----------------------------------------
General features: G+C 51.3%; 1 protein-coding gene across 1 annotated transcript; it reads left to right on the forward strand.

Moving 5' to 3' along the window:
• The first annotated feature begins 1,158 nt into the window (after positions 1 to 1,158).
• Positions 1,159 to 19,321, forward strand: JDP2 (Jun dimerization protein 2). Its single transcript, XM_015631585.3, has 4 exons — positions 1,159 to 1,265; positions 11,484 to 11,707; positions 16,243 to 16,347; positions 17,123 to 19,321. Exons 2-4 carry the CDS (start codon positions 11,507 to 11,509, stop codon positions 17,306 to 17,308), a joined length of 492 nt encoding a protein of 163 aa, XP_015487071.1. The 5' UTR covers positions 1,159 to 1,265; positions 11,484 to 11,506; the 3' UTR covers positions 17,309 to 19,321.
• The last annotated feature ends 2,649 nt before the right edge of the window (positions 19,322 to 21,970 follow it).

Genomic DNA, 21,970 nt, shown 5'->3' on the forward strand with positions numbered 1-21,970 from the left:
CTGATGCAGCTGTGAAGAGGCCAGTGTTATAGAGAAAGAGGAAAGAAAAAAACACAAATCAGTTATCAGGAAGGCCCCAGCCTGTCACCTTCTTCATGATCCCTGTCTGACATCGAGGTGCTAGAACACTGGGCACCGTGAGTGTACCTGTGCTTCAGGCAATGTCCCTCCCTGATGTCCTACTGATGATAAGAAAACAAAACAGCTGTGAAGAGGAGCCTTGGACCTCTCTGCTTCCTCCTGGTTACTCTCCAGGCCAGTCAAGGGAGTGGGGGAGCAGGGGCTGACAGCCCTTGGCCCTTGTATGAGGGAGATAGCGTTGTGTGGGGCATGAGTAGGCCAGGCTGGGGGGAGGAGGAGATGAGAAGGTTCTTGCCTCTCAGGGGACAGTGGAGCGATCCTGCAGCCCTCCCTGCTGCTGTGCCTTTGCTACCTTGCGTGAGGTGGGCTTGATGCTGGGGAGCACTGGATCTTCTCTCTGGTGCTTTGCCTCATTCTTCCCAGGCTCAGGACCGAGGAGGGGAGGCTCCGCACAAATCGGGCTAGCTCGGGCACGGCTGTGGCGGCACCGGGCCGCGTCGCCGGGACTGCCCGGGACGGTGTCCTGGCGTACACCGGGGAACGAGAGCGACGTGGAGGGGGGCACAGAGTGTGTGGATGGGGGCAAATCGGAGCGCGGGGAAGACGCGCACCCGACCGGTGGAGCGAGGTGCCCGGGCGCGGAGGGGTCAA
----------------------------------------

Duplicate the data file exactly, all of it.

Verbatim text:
General features: G+C 51.3%; 1 protein-coding gene across 1 annotated transcript; it reads left to right on the forward strand.

Moving 5' to 3' along the window:
• The first annotated feature begins 1,158 nt into the window (after positions 1 to 1,158).
• Positions 1,159 to 19,321, forward strand: JDP2 (Jun dimerization protein 2). Its single transcript, XM_015631585.3, has 4 exons — positions 1,159 to 1,265; positions 11,484 to 11,707; positions 16,243 to 16,347; positions 17,123 to 19,321. Exons 2-4 carry the CDS (start codon positions 11,507 to 11,509, stop codon positions 17,306 to 17,308), a joined length of 492 nt encoding a protein of 163 aa, XP_015487071.1. The 5' UTR covers positions 1,159 to 1,265; positions 11,484 to 11,506; the 3' UTR covers positions 17,309 to 19,321.
• The last annotated feature ends 2,649 nt before the right edge of the window (positions 19,322 to 21,970 follow it).

Genomic DNA, 21,970 nt, shown 5'->3' on the forward strand with positions numbered 1-21,970 from the left:
CTGATGCAGCTGTGAAGAGGCCAGTGTTATAGAGAAAGAGGAAAGAAAAAAACACAAATCAGTTATCAGGAAGGCCCCAGCCTGTCACCTTCTTCATGATCCCTGTCTGACATCGAGGTGCTAGAACACTGGGCACCGTGAGTGTACCTGTGCTTCAGGCAATGTCCCTCCCTGATGTCCTACTGATGATAAGAAAACAAAACAGCTGTGAAGAGGAGCCTTGGACCTCTCTGCTTCCTCCTGGTTACTCTCCAGGCCAGTCAAGGGAGTGGGGGAGCAGGGGCTGACAGCCCTTGGCCCTTGTATGAGGGAGATAGCGTTGTGTGGGGCATGAGTAGGCCAGGCTGGGGGGAGGAGGAGATGAGAAGGTTCTTGCCTCTCAGGGGACAGTGGAGCGATCCTGCAGCCCTCCCTGCTGCTGTGCCTTTGCTACCTTGCGTGAGGTGGGCTTGATGCTGGGGAGCACTGGATCTTCTCTCTGGTGCTTTGCCTCATTCTTCCCAGGCTCAGGACCGAGGAGGGGAGGCTCCGCACAAATCGGGCTAGCTCGGGCACGGCTGTGGCGGCACCGGGCCGCGTCGCCGGGACTGCCCGGGACGGTGTCCTGGCGTACACCGGGGAACGAGAGCGACGTGGAGGGGGGCACAGAGTGTGTGGATGGGGGCAAATCGGAGCGCGGGGAAGACGCGCACCCGACCGGTGGAGCGAGGTGCCCGGGCGCGGAGGGGTCAA